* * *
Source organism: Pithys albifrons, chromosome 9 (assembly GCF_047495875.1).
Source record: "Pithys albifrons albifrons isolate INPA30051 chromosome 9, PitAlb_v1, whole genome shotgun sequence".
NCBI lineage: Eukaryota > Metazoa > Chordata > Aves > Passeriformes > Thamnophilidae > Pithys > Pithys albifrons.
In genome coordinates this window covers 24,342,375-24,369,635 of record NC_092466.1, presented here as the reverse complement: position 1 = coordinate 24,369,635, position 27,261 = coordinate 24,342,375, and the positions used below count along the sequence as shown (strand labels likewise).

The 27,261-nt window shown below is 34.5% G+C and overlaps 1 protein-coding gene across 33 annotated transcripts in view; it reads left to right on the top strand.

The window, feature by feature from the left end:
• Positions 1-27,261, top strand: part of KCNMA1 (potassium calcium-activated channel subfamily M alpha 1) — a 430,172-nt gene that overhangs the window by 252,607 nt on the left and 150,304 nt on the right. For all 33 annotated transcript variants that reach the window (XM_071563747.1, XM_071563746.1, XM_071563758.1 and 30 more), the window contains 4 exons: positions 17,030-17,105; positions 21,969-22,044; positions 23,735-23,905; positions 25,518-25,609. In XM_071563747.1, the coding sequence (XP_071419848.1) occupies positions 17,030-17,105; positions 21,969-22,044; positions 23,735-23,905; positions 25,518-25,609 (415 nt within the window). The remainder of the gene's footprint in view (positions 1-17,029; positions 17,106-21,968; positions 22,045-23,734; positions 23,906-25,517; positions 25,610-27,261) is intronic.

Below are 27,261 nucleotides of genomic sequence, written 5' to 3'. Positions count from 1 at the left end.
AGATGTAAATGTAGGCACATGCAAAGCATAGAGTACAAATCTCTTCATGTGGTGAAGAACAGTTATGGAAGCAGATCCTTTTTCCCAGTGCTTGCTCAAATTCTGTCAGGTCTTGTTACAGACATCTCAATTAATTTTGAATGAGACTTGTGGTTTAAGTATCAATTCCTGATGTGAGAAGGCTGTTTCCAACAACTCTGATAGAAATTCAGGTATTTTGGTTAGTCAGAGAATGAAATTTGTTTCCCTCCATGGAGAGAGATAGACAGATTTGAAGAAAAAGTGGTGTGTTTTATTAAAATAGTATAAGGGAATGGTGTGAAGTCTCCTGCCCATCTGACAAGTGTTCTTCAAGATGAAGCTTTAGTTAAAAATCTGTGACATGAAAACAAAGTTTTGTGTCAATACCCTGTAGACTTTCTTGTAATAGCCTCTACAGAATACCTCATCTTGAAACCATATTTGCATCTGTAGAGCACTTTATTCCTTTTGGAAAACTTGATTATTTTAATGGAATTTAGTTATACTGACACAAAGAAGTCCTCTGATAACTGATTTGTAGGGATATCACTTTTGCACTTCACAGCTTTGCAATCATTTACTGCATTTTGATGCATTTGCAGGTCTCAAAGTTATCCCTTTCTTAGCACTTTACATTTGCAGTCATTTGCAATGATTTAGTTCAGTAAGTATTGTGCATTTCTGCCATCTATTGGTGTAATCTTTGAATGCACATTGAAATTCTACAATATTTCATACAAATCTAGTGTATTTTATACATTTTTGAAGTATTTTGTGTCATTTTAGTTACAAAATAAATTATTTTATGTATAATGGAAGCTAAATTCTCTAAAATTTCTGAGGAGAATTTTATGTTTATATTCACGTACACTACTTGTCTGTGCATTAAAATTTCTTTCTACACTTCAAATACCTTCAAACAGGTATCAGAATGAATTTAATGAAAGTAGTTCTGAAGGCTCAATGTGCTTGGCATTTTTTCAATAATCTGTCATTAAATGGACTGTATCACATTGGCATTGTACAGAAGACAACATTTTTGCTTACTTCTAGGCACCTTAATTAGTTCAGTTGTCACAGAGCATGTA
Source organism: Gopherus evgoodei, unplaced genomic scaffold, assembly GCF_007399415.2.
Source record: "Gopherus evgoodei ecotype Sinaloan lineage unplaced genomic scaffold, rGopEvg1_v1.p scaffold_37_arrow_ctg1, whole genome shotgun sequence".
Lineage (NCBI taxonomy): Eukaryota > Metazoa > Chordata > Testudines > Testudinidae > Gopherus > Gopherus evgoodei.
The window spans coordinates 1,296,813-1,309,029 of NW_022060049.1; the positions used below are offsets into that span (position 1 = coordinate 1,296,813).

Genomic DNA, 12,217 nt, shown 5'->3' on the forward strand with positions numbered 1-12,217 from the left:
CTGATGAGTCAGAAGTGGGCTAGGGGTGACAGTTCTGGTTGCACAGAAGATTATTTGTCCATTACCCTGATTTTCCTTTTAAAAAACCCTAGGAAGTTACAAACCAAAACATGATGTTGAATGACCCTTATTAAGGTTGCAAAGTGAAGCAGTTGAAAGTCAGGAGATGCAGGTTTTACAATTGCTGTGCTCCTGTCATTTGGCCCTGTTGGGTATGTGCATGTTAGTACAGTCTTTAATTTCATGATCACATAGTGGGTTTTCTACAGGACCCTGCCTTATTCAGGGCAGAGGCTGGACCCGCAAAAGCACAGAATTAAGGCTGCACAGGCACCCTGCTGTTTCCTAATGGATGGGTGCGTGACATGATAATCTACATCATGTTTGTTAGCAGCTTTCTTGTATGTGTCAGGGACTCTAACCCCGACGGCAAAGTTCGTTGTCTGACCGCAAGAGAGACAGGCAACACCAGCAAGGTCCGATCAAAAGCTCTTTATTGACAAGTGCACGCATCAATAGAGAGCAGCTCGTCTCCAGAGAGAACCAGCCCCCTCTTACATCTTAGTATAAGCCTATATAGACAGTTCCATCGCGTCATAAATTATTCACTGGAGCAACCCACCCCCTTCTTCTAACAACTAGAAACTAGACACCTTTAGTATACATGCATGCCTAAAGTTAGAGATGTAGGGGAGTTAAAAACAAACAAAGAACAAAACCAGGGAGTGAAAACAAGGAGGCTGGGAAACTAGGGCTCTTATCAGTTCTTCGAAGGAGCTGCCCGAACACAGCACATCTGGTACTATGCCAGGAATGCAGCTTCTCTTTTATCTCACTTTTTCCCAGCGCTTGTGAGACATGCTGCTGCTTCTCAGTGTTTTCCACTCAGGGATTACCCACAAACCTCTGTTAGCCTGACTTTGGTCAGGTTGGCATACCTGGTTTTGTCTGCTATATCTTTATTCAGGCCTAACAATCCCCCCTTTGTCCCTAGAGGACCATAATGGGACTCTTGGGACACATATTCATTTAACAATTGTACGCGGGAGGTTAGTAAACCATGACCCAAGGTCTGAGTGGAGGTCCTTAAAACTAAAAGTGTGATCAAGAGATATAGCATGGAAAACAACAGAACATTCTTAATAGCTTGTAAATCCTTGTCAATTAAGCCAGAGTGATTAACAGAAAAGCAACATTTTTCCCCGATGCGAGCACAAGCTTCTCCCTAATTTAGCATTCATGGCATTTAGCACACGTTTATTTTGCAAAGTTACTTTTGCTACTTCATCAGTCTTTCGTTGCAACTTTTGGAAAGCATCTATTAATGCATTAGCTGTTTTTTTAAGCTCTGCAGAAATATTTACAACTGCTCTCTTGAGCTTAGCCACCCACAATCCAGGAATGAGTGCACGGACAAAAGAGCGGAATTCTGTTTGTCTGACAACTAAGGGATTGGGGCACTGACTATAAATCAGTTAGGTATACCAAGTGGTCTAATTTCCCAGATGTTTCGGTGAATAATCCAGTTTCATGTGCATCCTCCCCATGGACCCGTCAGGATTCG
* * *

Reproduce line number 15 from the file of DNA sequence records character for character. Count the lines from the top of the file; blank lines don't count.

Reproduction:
CTGATGAGTCAGAAGTGGGCTAGGGGTGACAGTTCTGGTTGCACAGAAGATTATTTGTCCATTACCCTGATTTTCCTTTTAAAAAACCCTAGGAAGTTACAAACCAAAACATGATGTTGAATGACCCTTATTAAGGTTGCAAAGTGAAGCAGTTGAAAGTCAGGAGATGCAGGTTTTACAATTGCTGTGCTCCTGTCATTTGGCCCTGTTGGGTATGTGCATGTTAGTACAGTCTTTAATTTCATGATCACATAGTGGGTTTTCTACAGGACCCTGCCTTATTCAGGGCAGAGGCTGGACCCGCAAAAGCACAGAATTAAGGCTGCACAGGCACCCTGCTGTTTCCTAATGGATGGGTGCGTGACATGATAATCTACATCATGTTTGTTAGCAGCTTTCTTGTATGTGTCAGGGACTCTAACCCCGACGGCAAAGTTCGTTGTCTGACCGCAAGAGAGACAGGCAACACCAGCAAGGTCCGATCAAAAGCTCTTTATTGACAAGTGCACGCATCAATAGAGAGCAGCTCGTCTCCAGAGAGAACCAGCCCCCTCTTACATCTTAGTATAAGCCTATATAGACAGTTCCATCGCGTCATAAATTATTCACTGGAGCAACCCACCCCCTTCTTCTAACAACTAGAAACTAGACACCTTTAGTATACATGCATGCCTAAAGTTAGAGATGTAGGGGAGTTAAAAACAAACAAAGAACAAAACCAGGGAGTGAAAACAAGGAGGCTGGGAAACTAGGGCTCTTATCAGTTCTTCGAAGGAGCTGCCCGAACACAGCACATCTGGTACTATGCCAGGAATGCAGCTTCTCTTTTATCTCACTTTTTCCCAGCGCTTGTGAGACATGCTGCTGCTTCTCAGTGTTTTCCACTCAGGGATTACCCACAAACCTCTGTTAGCCTGACTTTGGTCAGGTTGGCATACCTGGTTTTGTCTGCTATATCTTTATTCAGGCCTAACAATCCCCCCTTTGTCCCTAGAGGACCATAATGGGACTCTTGGGACACATATTCATTTAACAATTGTACGCGGGAGGTTAGTAAACCATGACCCAAGGTCTGAGTGGAGGTCCTTAAAACTAAAAGTGTGATCAAGAGATATAGCATGGAAAACAACAGAACATTCTTAATAGCTTGTAAATCCTTGTCAATTAAGCCAGAGTGATTAACAGAAAAGCAACATTTTTCCCCGATGCGAGCACAAGCTTCTCCCTAATTTAGCATTCATGGCATTTAGCACACGTTTATTTTGCAAAGTTACTTTTGCTACTTCATCAGTCTTTCGTTGCAACTTTTGGAAAGCATCTATTAATGCATTAGCTGTTTTTTTAAGCTCTGCAGAAATATTTACAACTGCTCTCTTGAGCTTAGCCACCCACAATCCAGGAATGAGTGCACGGACAAAAGAGCGGAATTCTGTTTGTCTGACAACTAAGGGATTGGGGCACTGACTATAAATCAGTTAGGTATACCAAGTGGTCTAATTTCCCAGATGTTTCGGTGAATAATCCAGTTTCATGTGCATCCTCCCCATGGACCCGTCAGGATTCG